Microsoft Strengthens Its Hold On The Corporate World

On Friday, Microsoft completed its acquisition of Skype for $8.5 billion. This should be a huge red flag for corporations, but it’s not; Microsoft’s biggest customers are often unaware. Many of the top corporations have an unbelievably inefficient information architecture. Microsoft Sharepoint is the base for almost everything technology based at these companies, and everything by default runs on IIS and SQL Server because they are a “Microsoft company”. Microsoft’s creative licensing and support cost structures encourage the use of their full product suite. Once you sign up for one Microsoft product, they make it seem intuitive, by cost and technology, to use the rest. Microsoft lures in corporations with their big name, corporate suite, and supported products. Microsoft has really taken a hold on huge corporations by leveraging their brand and the fact that they provide full support. And out of fear of outages and not fully understanding the technology, huge corporations are encouraging this process. Microsoft’s recent acquisition of Skype will be no different. Skype was one of the few independent technologies emerging in the corporate world, and now it’s Microsoft owned as well.

When Microsoft first created its product suite, it was cutting-edge and something corporations should have embraced. Now, it’s not news that Microsoft is no longer on the cutting-edge for many of its products. But because corporations have spent so much money on training, licenses, and establishing a Microsoft based infrastructure, they are intimidated by change. Some even argue that change is unnecessary based on the “if it ain’t broke, why fix it” principle. Cost-benefit analyses have been done by the wrong people. Managers, even technology managers, may not be the proper parties to conduct these analyses. This is primarily because most technology managers at these large firms have been bred by Microsoft technologies. Room needs to be made in these corporations for a new breed of analysts and architects to have proper control to perform an assessment of technology. The benefits of moving towards new technologies are often undershot. Citing from my experience, proper implementation of a technology infrastructure may have upfront costs about 20% greater than current costs, but the five-year savings can be increased by up to 300% (case study coming soon).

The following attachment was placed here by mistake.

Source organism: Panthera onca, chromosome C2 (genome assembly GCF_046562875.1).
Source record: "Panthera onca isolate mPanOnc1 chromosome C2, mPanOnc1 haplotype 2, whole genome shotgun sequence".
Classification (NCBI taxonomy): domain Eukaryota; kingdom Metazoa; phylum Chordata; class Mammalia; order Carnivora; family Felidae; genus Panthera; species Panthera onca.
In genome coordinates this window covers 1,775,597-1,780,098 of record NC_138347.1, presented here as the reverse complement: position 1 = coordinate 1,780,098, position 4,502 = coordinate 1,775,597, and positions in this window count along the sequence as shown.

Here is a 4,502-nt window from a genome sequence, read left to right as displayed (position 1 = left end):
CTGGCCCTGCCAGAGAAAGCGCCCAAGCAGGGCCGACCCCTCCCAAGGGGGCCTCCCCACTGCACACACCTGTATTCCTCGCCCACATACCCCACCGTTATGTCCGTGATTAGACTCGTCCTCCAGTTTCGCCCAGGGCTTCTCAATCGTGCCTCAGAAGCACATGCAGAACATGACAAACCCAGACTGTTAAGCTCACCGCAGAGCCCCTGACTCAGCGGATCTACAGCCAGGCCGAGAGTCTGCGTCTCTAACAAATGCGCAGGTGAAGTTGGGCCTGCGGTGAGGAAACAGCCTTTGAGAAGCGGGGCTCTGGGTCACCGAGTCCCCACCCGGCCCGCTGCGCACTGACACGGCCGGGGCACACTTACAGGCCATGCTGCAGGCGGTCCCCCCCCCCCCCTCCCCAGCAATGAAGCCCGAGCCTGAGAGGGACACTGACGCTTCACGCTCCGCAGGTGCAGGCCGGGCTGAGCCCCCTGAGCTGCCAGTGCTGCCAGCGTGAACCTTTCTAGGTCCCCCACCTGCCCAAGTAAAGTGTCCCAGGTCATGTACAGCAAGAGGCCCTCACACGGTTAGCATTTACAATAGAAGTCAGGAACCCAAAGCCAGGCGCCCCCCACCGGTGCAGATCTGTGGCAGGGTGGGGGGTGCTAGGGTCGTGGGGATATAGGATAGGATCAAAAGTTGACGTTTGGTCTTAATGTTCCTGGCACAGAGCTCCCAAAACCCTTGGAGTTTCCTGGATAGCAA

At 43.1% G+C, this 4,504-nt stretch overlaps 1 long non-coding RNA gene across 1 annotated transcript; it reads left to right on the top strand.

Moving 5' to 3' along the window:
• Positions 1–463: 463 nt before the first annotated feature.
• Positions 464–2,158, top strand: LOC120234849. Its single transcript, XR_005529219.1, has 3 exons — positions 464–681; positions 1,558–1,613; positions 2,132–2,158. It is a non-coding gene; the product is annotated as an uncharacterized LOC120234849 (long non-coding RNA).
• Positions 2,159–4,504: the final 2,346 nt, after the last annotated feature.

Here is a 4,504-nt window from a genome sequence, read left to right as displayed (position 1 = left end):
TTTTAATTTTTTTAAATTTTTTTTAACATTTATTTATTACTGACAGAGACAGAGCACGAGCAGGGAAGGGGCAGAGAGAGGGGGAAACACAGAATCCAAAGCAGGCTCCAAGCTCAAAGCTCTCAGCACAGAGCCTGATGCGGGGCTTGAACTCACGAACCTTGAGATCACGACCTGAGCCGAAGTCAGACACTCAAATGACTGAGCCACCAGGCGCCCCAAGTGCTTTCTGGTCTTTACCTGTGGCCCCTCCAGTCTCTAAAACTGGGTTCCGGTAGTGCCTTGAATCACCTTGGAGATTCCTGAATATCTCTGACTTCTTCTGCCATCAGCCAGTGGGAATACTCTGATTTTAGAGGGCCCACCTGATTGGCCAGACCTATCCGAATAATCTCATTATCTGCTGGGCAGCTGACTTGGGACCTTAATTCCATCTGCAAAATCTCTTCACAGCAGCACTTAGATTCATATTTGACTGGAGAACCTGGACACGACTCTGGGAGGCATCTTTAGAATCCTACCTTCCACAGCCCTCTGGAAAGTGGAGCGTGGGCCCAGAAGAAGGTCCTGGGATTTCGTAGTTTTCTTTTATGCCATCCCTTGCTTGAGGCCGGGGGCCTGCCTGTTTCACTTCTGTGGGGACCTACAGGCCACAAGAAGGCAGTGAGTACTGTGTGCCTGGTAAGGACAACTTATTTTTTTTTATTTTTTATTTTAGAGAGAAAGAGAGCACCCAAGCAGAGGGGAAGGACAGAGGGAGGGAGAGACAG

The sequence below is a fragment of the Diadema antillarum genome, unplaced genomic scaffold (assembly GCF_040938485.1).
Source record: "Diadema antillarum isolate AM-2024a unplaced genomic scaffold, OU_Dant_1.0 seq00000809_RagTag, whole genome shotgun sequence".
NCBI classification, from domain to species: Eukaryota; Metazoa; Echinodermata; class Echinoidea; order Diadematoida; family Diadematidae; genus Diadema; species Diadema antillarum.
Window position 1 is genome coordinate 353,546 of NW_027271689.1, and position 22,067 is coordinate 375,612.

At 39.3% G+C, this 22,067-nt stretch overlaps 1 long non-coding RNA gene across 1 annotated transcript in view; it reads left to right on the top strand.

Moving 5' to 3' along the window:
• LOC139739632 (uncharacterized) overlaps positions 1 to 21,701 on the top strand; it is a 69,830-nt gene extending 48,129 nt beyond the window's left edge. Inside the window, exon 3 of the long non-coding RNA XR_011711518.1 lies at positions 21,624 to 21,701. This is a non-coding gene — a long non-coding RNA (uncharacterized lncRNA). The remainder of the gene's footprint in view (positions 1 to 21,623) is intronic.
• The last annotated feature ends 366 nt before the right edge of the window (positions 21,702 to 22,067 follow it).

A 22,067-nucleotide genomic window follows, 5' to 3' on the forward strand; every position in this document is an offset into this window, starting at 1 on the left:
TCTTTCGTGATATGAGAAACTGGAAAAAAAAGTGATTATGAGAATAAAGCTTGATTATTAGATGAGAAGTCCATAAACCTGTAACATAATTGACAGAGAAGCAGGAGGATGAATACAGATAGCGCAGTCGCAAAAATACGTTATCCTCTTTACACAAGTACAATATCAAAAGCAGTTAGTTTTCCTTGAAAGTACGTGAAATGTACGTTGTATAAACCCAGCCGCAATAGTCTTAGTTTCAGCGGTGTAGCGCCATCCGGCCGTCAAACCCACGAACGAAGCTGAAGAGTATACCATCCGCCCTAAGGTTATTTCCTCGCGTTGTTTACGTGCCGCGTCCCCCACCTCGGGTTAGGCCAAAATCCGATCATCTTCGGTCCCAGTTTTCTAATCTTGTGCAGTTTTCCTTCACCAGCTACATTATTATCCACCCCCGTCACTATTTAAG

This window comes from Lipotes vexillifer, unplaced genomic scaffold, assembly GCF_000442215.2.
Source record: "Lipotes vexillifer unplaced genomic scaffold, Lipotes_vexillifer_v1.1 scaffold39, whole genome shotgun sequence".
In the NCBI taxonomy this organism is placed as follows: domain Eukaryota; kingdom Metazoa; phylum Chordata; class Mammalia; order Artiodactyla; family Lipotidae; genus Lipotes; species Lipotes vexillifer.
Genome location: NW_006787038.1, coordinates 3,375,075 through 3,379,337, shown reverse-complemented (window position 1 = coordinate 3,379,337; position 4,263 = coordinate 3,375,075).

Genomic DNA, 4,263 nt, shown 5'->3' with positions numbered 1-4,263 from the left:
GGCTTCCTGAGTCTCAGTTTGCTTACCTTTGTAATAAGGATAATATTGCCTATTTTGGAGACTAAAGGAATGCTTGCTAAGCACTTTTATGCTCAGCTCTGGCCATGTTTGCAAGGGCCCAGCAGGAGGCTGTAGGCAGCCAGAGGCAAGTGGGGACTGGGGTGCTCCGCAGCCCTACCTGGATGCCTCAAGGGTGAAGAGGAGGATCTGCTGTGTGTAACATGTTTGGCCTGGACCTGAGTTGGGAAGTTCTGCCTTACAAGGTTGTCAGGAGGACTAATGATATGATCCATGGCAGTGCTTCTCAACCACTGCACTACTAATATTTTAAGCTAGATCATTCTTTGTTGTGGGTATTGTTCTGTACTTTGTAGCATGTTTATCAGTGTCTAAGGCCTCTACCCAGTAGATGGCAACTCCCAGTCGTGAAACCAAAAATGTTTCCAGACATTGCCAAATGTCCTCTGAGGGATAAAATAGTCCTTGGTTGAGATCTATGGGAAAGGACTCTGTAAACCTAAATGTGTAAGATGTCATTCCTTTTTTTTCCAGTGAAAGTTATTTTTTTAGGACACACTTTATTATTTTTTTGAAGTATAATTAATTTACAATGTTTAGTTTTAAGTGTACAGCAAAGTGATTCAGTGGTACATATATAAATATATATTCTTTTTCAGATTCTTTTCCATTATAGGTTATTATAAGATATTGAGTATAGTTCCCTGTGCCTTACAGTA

Inefficiency in technology runs through the veins of these Fortune 500 companies and small businesses alike. What these companies don’t understand is that embracing open-source technologies, or any other technologies outside of Microsoft is not a bad bet. Sure support may have to be in house, but surprisingly enough, full development and maintenance is still scalable and could very possibly be cheaper than specialty Microsoft training, licenses, and products. An additional benefit is that the result would be a more efficient application. Not only would everything be done more efficiently, they could significantly cut overhead of all the Sharepoint licenses, and other Microsoft licenses. Think about how many handsomely paid Microsoft product SMEs there are. Why do there need to be so many Subject Matter Experts on the usage of individual Microsoft applications? Why not just hire architects and developers to create new, innovative, current, and cutting-edge products at a fraction of the cost?

Any organization built on Microsoft needs a re-evaluation of their information architecture. Sometimes Microsoft may be the best and most cost-effective option, but more often than not, it will not be. With the number of technologies and technology specialists out there, there is a vast market of custom, open-source, and off-the-shelf industrial and corporate level alternatives that can make your organization more cost-efficient and cutting-edge.